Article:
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The Banks Cincy

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GE’s new global HQ seen as ‘true home run for the Banks and the city of Cincinnati’

When General Electric opens the doors to its new Global Operations Center at the Banks, it will mark a new era in the development of Cincinnati’s riverfront.

“The first image you get when you’re first approaching Ohio is the Banks, and you see the GE building,” said Jim Henning, president of Duke Energy’s operations in Ohio and Kentucky as well as the 2016 chairman of REDI Cincinnati. “That gives a special type of feeling.”

A panel of high-powered commercial real estate and development experts this week led a discussion about the region’s largest mixed-use development.

The panelists included Tom Gabelman, a partner with Frost Brown Todd LLC who has been extensively involved with negotiations of various agreements pertaining to the Banks; Dan McCarthy, project executive for master developer Carter; Mark Fallon, senior vice president of real estate at Jeffrey R. Anderson Real Estate and retail leasing agent for the Banks; Mario San Marco, president of Eagle Realty Group, which will own the AC Hotel by Marriott at the Banks, and Henning.

The Banks, when complete, will be home to thousands of residents and office workers, along with a lively retail and entertainment district, bookended by two major league stadiums. The transformation of what has long been a flood zone into the vibrant, mixed-use “front porch” of Cincinnati is one of the most remarkable transitions in the country.

For years, the “mud pit” between Great American Ball Park and Paul Brown Stadium sat undeveloped. For nearly two decades, the Banks has been a work in progress. A Cincinnati Central Riverfront Master Plan was approved in 1997. A public-private partnership was then formed between the city of Cincinnati and Hamilton County in conjunction with the state of Ohio.

The riverfront added Paul Brown Stadium in 2000, Great American Ball Park in 2003 and the National Underground Railroad Freedom Center in 2004. A total of 18 acres remained between the stadiums.

In 2007, Atlanta-based companies Carter & the Dawson Co. were selected in a joint venture for the master development. The Banks team broke ground on phase I in late 2008, just as the Great Recession hit the nation.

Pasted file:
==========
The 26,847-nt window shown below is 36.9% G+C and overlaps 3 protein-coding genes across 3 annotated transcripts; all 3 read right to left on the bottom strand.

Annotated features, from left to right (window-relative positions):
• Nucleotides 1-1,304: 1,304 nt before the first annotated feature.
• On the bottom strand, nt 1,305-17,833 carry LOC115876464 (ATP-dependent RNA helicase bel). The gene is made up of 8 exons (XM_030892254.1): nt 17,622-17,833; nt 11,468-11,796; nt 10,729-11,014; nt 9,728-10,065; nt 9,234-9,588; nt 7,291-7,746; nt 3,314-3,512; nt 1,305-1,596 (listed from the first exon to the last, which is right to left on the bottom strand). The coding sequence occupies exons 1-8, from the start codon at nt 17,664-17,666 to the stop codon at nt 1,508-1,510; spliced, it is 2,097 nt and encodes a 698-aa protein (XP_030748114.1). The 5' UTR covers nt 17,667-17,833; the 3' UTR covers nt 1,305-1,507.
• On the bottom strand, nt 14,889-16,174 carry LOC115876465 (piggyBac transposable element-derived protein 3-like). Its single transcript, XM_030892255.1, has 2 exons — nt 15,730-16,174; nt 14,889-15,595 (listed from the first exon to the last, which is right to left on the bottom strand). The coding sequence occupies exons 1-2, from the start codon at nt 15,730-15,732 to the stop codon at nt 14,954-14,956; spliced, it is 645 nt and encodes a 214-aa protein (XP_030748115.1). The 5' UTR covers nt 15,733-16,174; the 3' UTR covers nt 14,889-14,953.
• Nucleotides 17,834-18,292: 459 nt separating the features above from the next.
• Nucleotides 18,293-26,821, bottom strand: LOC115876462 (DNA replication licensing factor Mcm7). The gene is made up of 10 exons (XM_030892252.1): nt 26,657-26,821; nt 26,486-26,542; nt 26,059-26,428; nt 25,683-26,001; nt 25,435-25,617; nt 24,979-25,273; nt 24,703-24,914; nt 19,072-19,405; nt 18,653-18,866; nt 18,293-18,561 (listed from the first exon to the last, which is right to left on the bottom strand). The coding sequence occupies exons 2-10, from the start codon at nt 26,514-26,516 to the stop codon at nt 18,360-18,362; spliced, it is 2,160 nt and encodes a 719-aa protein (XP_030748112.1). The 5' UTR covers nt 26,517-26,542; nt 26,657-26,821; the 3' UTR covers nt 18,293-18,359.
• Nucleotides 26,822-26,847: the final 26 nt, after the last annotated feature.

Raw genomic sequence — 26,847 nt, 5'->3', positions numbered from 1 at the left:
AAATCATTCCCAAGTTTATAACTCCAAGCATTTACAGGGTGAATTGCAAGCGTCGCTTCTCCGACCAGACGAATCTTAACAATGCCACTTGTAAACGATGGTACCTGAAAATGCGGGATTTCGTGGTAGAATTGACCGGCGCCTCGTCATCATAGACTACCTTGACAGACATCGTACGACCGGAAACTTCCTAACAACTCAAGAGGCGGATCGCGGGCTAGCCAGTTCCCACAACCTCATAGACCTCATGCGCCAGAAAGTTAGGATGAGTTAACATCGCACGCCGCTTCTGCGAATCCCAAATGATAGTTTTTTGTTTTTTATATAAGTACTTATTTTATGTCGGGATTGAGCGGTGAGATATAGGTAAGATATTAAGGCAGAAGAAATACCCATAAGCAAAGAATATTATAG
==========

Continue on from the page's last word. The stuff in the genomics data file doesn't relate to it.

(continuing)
Phase I, which includes 300 luxury apartments and 77,000 square feet of retail space, quickly filled.

Phase II of the Banks is wrapping up with the 292-apartment Radius at the Banks open and leasing units. GE’s 338,000-square-foot, $90 million center is scheduled to open in September.

Landing GE at the Banks is one of the biggest economic development wins of all time for the city of Cincinnati. The operations center isn’t expected to be fully staffed until 2018, but already it’s generating a buzz.

“The GE Global Operations Center is a true home run for the Banks and the city of Cincinnati as a whole,” McCarthy said.

The office component is a complementary use for the development, helping to drive activity and vibrancy at the Banks on non-game days.

Originally, GE was projected to bring about 1,800 jobs to the Banks. Now, Gabelman said that projected employment is closer to 2,200 to 2,400 jobs when fully occupied.

Gabelman said the city and the county have come together to invest almost $1.6 billion in the city’s riverfront and will leverage another $1 billion of development.

By 2025, the Banks could have close to 3 million square feet of mixed-use development and $2.7 billion in investment.

“We are moving at a fast pace and we want to maintain that momentum,” Gabelman said.

Phase III A, which could start later this year, will be developed above the under-construction 690-space parking facility, a $29 million public infrastructure investment. The potential private investment above the parking could range between $80 million and $100 million.